• With negotiation and sticking to your guns you can get some compromise out of them, but you need to be steely.
  • They are are always hungry and can eat constantly (I knew this already, but when you are away from home it can get really expensive).
  •  I am proud of my kids, and their behaviour (on the whole).
  • Being confined in a fairly small Airbnb place with four teenagers, probably wasn't the wisest decision when there aren't enough seats for all of us in the communal area.
  • Getting them outside and walking in the countryside was the best thing we could have done.
So what would I do differently next time? Possibly get a bigger space to stay in, with more privacy for them, and definitely do more country walks and less going into the city.

So that was my half term, how was yours?

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Monday, 19 February 2018

Guns don't kill people, people do

In America in 2017 there were 437 people killed in mass shootings and 1802 injured, according to the Mass Shooting Tracker.

In this year in America 60 people have already lost their lives in mass shootings and 143 people have been injured. It's not even the end of February.

American's are ten times more likely to be killed by guns than people from other developed countries.


A report by the World Health Organisation showed that, they are also six times more likely to die from an accident with a gun.

As a result, gun related murders are much higher than the other high income countries they looked at.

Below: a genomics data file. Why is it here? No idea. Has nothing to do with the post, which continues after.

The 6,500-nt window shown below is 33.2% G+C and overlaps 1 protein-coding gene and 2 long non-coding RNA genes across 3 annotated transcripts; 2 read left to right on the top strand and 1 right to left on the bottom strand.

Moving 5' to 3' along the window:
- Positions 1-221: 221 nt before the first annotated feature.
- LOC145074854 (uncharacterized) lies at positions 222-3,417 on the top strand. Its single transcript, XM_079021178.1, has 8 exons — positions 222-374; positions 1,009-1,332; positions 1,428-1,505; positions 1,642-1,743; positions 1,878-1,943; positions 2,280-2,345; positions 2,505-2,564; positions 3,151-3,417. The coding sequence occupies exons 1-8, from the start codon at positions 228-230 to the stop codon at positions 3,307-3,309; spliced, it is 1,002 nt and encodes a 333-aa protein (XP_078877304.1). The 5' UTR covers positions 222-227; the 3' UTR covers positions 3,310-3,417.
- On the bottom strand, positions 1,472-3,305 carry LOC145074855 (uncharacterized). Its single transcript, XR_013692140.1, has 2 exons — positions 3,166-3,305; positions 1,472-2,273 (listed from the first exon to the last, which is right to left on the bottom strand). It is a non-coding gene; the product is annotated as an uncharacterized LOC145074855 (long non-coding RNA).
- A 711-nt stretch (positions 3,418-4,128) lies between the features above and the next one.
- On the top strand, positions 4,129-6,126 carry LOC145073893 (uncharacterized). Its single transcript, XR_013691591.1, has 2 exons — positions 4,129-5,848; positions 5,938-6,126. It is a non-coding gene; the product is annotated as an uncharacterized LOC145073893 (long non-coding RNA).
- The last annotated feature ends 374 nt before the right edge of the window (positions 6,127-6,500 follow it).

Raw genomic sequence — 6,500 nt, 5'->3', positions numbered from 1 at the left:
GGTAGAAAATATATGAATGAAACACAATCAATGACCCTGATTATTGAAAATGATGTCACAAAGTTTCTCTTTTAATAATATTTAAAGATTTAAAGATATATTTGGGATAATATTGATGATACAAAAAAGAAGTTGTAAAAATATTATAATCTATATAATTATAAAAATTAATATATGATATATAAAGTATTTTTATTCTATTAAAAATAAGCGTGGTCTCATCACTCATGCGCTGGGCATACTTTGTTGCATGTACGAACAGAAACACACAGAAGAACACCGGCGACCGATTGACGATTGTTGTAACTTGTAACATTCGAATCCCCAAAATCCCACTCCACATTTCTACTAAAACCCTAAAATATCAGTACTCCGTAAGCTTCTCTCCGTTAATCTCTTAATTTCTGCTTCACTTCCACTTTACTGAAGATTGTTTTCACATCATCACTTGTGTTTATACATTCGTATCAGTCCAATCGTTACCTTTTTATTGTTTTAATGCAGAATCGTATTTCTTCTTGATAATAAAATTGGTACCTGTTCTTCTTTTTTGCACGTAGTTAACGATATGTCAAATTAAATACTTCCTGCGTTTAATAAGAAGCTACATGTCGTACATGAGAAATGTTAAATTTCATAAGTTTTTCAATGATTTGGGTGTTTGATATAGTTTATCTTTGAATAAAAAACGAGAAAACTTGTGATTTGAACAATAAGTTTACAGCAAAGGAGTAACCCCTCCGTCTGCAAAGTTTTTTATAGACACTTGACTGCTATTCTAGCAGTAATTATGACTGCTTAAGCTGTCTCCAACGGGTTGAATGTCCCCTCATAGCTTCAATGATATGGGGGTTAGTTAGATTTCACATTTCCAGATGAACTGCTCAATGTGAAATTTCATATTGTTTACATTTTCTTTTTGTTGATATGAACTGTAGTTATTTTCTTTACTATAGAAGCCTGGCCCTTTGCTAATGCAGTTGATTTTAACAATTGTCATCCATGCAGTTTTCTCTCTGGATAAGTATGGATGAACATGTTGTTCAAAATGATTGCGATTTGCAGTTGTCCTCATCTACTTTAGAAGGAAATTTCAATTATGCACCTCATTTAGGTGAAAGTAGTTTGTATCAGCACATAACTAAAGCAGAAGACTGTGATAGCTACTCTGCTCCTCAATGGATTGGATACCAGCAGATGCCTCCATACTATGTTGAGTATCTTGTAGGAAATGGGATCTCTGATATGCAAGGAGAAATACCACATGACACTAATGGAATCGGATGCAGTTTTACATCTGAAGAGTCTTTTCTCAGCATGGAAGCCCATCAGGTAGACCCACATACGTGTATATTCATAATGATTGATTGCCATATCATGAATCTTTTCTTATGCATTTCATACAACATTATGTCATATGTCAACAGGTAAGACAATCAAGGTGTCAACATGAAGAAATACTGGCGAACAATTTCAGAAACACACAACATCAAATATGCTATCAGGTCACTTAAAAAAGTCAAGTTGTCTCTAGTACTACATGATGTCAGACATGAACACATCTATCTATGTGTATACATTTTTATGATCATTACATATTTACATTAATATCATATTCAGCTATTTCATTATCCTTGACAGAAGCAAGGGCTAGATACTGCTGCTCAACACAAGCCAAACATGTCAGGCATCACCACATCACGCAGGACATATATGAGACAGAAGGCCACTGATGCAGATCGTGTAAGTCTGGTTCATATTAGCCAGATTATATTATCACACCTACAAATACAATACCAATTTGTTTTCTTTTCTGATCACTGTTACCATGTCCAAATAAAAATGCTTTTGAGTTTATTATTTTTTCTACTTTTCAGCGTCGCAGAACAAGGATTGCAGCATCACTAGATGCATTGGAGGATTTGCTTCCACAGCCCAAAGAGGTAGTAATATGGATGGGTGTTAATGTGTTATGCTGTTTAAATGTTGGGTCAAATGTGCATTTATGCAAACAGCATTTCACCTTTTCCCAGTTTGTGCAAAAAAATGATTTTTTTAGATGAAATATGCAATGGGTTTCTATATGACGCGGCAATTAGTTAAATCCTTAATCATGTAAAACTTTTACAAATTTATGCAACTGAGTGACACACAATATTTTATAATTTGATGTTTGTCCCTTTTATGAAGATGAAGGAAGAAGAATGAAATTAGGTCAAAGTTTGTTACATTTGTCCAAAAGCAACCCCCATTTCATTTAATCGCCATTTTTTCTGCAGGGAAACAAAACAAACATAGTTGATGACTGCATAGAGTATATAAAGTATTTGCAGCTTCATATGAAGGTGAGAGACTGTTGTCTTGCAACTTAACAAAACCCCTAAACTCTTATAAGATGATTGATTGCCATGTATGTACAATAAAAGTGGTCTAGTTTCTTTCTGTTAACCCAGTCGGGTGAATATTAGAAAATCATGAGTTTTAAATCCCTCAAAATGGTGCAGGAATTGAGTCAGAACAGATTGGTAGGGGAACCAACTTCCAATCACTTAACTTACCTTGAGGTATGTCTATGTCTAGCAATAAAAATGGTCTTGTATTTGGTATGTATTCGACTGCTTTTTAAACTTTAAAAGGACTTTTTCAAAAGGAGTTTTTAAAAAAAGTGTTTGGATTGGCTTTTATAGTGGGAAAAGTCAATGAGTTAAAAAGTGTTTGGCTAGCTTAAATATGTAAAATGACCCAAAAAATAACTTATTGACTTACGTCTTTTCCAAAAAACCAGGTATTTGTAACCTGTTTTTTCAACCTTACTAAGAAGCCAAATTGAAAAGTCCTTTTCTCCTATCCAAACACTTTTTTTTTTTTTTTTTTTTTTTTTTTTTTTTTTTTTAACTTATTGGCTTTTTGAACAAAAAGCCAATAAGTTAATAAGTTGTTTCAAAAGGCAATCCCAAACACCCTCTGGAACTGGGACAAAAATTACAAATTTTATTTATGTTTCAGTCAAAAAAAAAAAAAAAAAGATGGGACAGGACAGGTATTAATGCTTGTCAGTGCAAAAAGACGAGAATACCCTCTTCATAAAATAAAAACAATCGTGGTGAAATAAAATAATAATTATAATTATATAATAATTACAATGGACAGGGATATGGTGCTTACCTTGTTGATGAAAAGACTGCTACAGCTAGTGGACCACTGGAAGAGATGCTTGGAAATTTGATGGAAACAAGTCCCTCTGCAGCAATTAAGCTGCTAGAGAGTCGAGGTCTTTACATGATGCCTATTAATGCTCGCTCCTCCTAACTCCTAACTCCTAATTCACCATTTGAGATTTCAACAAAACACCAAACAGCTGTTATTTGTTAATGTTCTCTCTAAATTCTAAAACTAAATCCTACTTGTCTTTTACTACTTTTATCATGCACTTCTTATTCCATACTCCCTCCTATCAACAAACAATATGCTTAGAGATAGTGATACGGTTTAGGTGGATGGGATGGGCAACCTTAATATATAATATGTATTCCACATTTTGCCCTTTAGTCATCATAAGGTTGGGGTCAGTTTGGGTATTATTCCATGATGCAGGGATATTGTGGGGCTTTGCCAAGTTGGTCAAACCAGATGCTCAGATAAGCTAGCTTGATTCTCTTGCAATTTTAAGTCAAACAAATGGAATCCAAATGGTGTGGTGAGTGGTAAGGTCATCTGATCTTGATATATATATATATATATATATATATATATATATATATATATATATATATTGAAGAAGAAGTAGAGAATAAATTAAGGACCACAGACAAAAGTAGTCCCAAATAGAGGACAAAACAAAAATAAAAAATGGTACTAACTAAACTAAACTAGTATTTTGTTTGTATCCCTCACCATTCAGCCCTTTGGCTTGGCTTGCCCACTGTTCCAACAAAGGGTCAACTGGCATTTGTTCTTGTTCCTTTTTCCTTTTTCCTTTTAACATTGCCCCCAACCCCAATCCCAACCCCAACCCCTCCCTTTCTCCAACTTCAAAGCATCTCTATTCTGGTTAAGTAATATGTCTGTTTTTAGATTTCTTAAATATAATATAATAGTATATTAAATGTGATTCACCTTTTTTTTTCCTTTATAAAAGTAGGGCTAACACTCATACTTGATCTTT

For the full story relating to this go here.

For 15 - 24  year olds in America, murder is the second highest cause of death.

Similarly, there are more suicides in America because of guns, psychologists believe that if the person didn't have a gun, they would have more time to consider their options, rather than having a knee-jerk reaction to a bad situation and shooting themselves.

As a British person, I am horrified by the gun laws in America. Here is a brief list of things that I cannot understand.

  1. Gun laws can vary from state to state
  2. Gun laws are independent of federal fire arm laws (These laws regulate the manufacture, trade, possession, transfer, record keeping, transport, and destruction of firearms, ammunition, and firearms accessories).
  3. 44 states have a link to the second amendment where they talk about the right to 'bear arms'
  4. Some states acknowledge other states laws, for example around the right to carry a concealed weapon, but other states don't.
  5. Only some states require you to apply for a gun permit
  6. Some states require you to register your gun with local enforcement